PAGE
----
20210911 – Who we are and How we got here


The main idea of this book is to present the latest discoveries based on the newly obtained ability to read ancient DNA, even DNA from bones of Neanderthals that were dead for 30,000 years. This ability allowed drastically reassess the history of human migrations, expansion of humans all over the globe, and formation of different human populations. It is also allowed to reassess, at least to some extent role of interbreeding between humans and other humanoids. In addition, other areas of research are presented: the historical narrative that could be extracted from the DNA of currently living people, for example, male/female interactions over time-based on wars and conquests. Another, not precisely, the scientific objective of this book is to protect the author and his research against political correctness attacks because the research results clearly demonstrate that human populations are genetically diverse in many essential areas.


The author begins with reference to “Luca Cavalli-Sforza, the founder of genetic studies of our past.” Then, he describes ideas of past genetic research and provides an original model of historical human movements based on primitive technology of 1993. Finally, the author presents a map based on the technology of 2015:

After that author provides an estimate of accumulated genetic data and discusses how it is massively used:” This book is about the genome revolution in the study of the human past. This revolution consists of the avalanche of discoveries based on data taken from the whole genome—meaning, the entire genome analyzed at once instead of just small stretches of it such as mitochondrial DNA. The revolution has been made far more powerful by the new technologies for extracting whole genomes’ worth of DNA from ancient humans.” The author also describes some key results:” A great surprise that emerges from the genome revolution is that in the relatively recent past, human populations were just as different from each other as they are today, but that the fault lines across populations were almost unrecognizably different from today. DNA extracted from remains of people who lived, say, ten thousand years ago shows that the structure of human populations at that time was qualitatively different. Present-day populations are blends of past populations, which were blends themselves. The African American and Latino populations of the Americas are only the latest in a long line of major population mixtures.”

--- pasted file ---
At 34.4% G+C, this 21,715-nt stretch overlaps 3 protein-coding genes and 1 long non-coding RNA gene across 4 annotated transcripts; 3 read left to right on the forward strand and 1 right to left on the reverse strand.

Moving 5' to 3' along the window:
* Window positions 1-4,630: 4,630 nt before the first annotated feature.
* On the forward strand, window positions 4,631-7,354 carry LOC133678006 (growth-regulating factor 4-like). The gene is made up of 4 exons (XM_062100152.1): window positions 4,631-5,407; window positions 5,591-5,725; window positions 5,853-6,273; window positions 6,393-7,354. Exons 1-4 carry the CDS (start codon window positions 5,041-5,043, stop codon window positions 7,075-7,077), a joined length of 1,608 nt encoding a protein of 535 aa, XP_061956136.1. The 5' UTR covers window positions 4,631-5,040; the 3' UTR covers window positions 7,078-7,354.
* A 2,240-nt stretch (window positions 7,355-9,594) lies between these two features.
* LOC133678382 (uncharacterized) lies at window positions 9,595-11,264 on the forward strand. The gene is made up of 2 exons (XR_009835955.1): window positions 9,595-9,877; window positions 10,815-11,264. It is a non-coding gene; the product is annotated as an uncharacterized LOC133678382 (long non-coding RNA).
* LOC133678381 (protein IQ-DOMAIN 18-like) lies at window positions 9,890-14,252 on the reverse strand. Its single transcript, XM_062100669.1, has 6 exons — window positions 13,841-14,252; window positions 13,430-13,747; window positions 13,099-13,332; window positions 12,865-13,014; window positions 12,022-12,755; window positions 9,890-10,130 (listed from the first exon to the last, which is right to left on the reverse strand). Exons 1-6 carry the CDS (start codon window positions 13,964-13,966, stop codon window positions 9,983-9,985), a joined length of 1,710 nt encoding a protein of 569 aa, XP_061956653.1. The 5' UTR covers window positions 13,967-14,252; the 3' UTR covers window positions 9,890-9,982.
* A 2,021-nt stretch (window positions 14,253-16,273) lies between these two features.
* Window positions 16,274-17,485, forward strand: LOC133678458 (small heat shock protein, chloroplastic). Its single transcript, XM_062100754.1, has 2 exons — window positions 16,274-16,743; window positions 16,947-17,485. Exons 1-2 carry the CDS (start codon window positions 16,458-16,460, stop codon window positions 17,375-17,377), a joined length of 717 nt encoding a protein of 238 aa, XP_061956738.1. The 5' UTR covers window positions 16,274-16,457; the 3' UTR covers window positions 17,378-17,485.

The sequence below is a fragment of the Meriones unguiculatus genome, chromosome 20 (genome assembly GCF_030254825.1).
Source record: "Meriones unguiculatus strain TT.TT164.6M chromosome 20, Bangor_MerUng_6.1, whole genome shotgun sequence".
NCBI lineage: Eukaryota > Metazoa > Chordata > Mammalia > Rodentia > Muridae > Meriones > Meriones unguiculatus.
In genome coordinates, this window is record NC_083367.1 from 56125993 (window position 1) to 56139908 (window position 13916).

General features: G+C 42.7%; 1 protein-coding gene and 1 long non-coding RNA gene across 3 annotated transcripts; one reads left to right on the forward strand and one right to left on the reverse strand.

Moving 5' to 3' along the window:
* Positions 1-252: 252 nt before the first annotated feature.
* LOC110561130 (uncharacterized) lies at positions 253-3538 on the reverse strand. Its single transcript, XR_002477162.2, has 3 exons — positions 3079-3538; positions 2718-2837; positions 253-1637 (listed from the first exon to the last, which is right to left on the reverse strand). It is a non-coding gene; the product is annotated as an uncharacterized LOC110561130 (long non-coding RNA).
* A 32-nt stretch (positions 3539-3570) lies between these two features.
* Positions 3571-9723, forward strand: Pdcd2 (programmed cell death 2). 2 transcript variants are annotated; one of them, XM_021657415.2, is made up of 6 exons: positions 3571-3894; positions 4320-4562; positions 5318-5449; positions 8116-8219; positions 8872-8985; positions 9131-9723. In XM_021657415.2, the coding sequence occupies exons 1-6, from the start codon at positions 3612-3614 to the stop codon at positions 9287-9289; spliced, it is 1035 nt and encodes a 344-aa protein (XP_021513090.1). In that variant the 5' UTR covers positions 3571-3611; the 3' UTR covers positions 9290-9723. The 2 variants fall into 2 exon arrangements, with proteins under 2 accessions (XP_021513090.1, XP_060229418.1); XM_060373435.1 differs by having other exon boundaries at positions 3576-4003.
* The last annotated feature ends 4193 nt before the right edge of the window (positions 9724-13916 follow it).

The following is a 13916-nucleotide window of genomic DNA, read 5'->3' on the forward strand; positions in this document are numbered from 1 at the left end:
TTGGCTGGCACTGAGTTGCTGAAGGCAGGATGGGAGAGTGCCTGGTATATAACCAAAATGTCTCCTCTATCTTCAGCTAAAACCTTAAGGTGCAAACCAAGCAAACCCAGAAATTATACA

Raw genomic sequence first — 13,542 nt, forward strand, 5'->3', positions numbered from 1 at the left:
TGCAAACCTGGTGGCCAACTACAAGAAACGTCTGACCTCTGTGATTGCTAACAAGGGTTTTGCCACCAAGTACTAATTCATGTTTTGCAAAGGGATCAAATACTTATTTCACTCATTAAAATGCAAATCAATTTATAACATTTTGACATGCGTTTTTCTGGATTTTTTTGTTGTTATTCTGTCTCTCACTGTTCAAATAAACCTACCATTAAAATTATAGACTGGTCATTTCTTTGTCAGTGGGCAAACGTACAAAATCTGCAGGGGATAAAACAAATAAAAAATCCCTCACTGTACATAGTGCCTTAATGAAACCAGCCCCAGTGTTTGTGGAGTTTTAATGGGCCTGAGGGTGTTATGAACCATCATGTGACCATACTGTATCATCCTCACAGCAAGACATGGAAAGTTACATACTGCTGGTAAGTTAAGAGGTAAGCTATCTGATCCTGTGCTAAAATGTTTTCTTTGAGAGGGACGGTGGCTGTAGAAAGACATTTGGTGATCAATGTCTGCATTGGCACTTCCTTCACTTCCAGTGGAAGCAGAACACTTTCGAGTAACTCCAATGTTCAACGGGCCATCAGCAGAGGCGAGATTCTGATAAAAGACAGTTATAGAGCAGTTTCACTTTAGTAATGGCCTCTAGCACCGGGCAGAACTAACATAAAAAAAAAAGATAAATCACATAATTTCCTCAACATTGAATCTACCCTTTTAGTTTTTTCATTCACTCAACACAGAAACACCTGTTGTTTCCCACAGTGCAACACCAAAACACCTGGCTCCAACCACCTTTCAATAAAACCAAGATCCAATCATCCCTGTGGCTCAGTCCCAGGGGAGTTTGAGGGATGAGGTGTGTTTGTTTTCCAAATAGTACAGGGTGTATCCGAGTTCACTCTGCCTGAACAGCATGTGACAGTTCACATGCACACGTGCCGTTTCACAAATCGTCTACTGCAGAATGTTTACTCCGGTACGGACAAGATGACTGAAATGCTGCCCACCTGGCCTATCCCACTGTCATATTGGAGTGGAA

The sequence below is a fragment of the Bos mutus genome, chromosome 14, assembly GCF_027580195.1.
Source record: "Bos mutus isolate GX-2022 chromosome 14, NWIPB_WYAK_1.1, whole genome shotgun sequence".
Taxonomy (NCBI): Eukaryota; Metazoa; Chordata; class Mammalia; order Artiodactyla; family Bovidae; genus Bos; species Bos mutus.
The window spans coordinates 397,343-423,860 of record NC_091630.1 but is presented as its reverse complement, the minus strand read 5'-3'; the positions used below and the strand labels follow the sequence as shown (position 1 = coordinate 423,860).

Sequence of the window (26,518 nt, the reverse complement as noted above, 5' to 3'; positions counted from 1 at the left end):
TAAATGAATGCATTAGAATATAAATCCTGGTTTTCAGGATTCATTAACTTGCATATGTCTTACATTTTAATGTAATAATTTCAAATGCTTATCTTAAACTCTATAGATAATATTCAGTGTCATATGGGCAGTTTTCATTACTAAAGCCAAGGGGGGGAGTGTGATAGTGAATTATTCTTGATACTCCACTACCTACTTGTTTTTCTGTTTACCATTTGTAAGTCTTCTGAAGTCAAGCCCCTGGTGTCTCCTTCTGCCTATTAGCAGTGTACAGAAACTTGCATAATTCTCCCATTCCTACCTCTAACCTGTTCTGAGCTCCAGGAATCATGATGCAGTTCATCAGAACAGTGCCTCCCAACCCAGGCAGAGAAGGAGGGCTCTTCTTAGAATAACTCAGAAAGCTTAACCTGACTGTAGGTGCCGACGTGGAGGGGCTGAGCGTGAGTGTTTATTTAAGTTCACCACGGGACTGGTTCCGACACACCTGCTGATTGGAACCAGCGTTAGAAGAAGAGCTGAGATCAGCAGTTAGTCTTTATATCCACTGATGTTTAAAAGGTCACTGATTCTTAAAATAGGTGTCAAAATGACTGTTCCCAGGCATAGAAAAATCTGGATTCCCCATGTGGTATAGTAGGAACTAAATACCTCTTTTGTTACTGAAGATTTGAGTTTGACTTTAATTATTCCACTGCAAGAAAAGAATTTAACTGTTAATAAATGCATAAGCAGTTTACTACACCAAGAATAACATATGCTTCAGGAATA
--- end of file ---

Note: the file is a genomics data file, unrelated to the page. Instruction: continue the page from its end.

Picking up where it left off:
The author also describes in introduction structure of the book and the objectives that he targets to achieve in each chapter.

Part l: The Deep History of Our Species

This part:” describes how the human genome not only provides all the information that a fertilized human egg needs to develop, but also contains within it the history of our species.”

1: How the Genome Explains Who We Are
This chapter:” argues that the genome revolution has taught us about who we are as humans not by revealing the distinctive features of our biology compared to other animals but by uncovering the history of migrations and population mixtures that formed us.”

2: Encounters with Neanderthals
This chapter:” reveals how the breakthrough technology of ancient DNA provided data from Neanderthals, our big-brained cousins, and showed how they interbred with the ancestors of all modern humans living outside of Africa. The chapter also explains how genetic data can be used to prove that ancient mixture between populations occurred.”

3: Ancient DNA Opens the Floodgates
This chapter:” highlights how ancient DNA can reveal features of the past that no one had anticipated, starting with the discovery of the Denisovans, a previously unknown archaic population that had not been predicted by archaeologists and that mixed with the ancestors of present-day New Guineans. The sequencing of the Denisovan genome unleashed a cavalcade of discoveries of additional archaic populations and mixtures, and demonstrated unequivocally that population mixture is central to human nature.”

Part II: How We Got to Where We Are Today

This part:” is about how the genome revolution and ancient DNA have transformed our understanding of our own particular lineage of modern humans, and it takes readers on a tour around the world with population mixture as a unifying theme.”